The best option for my friend in the story was to have a fresh install on a new disk. Unfortunately, he had no backup of his data or of his operating system.
Here we are at rule #2, have an accessible and working backup, at least of your data and make sure you know how to use it. There are so many good tools available (such as Acronis True Image, Symantec Ghost, Paragon Backup, Disc Dump based on LINUX) and an external disk, connected via USB, is all you need in your private environment. Take a minute to ask yourself, do you have a current backup? Do you know if it works?
#3 – Encrypt your data and mails.
What would have happened with the attack on the German Parliament if e-mails and data had been encrypted? The damage (and awareness of the damage) would have been much less. Essentially, all e-mails and data that are not encrypted are public. Encryption is a major component that can increase your security.
What Can You Do As A Company To Help Keep Your Data Secure?
At the end of the day, you have to ask yourself about your personal and company’s security plans. It’s necessary to build the required lines of defense as well as adopt security policies to keep control of your data and privacy.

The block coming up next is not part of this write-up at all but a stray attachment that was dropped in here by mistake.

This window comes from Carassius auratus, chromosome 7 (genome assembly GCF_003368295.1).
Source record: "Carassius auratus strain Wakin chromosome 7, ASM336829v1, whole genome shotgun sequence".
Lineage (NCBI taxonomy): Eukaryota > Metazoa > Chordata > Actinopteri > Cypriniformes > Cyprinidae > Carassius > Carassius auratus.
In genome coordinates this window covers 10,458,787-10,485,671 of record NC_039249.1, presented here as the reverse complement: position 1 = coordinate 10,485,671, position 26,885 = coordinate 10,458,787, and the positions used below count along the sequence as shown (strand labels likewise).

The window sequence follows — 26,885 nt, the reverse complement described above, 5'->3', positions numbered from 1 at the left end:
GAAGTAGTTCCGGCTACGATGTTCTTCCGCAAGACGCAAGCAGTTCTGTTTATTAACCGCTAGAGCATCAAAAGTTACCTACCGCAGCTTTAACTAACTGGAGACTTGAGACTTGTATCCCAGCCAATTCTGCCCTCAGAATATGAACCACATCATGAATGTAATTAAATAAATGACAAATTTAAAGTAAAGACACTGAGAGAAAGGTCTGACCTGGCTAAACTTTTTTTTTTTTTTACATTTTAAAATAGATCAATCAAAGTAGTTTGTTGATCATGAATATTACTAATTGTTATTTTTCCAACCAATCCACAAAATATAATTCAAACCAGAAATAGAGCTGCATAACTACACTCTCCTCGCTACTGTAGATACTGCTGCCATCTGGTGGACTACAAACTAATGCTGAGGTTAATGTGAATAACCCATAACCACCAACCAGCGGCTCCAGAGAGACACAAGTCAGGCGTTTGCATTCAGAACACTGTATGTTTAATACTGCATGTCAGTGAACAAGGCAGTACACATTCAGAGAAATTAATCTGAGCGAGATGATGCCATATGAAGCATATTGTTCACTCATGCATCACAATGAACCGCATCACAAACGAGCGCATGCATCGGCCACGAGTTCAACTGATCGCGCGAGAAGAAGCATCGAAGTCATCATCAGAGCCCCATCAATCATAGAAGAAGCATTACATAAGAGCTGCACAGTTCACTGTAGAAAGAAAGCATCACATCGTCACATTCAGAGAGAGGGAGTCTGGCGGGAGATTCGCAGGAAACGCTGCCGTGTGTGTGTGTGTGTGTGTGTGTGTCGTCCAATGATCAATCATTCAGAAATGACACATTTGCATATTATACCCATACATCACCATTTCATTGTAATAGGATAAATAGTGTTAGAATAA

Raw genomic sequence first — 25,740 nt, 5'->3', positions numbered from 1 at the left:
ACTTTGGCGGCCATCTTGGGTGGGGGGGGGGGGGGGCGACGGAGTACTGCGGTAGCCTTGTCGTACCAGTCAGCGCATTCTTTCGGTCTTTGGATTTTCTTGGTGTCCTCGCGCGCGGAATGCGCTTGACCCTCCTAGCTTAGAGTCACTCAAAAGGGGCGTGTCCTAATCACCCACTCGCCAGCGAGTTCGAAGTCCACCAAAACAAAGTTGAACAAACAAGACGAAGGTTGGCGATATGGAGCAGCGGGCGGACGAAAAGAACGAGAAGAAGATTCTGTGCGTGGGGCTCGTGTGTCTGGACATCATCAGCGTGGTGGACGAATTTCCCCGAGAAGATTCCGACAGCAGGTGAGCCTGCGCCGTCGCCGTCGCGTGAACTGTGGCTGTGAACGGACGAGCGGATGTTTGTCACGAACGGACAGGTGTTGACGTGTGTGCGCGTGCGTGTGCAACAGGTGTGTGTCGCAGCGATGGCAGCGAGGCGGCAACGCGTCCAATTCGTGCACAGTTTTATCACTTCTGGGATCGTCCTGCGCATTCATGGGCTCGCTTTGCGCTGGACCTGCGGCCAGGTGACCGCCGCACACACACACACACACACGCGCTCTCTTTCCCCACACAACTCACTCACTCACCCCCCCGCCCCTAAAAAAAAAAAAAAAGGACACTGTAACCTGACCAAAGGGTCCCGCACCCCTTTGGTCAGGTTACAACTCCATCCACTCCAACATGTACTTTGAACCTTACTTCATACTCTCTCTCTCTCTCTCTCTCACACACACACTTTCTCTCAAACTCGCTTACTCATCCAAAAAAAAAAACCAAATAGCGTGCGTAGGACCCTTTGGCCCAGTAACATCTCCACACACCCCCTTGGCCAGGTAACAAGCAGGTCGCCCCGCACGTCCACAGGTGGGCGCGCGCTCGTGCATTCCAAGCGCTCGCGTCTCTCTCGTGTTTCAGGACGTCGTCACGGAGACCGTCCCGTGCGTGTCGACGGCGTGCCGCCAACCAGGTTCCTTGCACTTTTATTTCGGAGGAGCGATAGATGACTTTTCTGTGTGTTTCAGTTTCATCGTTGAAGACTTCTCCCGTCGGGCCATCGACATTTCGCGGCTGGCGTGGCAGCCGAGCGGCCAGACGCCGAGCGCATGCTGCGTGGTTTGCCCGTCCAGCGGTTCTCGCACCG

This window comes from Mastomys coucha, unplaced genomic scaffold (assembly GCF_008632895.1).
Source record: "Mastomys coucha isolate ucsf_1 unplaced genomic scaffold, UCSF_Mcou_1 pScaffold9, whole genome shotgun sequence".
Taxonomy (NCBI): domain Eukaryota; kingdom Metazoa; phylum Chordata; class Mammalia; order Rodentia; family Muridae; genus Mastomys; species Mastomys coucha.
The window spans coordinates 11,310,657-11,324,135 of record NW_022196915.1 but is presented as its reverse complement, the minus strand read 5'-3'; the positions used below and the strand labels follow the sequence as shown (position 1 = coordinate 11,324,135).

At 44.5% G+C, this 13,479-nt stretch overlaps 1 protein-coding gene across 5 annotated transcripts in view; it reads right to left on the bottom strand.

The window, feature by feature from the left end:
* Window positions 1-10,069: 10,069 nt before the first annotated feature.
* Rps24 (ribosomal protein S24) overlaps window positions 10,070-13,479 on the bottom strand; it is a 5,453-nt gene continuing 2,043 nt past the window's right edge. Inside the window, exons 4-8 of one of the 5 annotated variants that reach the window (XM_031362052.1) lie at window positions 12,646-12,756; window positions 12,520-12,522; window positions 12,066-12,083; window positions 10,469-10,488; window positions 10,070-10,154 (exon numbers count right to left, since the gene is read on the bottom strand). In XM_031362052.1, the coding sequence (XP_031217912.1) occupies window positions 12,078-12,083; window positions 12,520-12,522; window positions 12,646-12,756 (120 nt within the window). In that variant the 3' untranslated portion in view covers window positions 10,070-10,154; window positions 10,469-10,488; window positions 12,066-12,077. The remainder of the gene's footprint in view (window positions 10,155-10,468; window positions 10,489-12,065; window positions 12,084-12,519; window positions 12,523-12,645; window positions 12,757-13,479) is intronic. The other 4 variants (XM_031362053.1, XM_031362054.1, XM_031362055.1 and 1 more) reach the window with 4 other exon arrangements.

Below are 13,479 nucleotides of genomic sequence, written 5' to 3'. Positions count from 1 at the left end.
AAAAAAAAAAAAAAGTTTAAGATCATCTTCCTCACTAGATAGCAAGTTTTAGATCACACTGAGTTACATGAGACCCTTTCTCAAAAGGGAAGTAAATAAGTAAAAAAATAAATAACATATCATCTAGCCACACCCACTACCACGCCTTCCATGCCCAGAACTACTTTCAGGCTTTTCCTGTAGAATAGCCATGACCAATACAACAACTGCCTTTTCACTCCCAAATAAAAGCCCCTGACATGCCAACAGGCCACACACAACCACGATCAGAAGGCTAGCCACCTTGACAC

The first step is to raise awareness among your teams about threats. This needs to be a constant process and a habit to be successful and to reduce the risks of attacks. Another major step is for companies to implement a specific detection solution, such as Radware Inflight. This solution uses real-time intelligence on the network and has the ability to identify security threats and Advanced Persistent Threats (APT’s) embedded in any kind of web transactions. Being aware of the threats and reporting the threats can help avoid the need to defeat the threats. Networks can have weaknesses and motivated attackers will use a variety of tactics to get to the data and information they want.
As a Solution Evangelist, Werner Thalmeier is responsible for driving Security Product Strategy for Radware in the EMEA region. Before joining our team, he headed the global product management team at M86 Security as VP of Product Management and was also previously VP of Product Management at Finjan. An active member of IT industry for over 20 years, Werner has gained extensive field experience working with vendors, customers, technology partners and resellers in various management and engineering positions.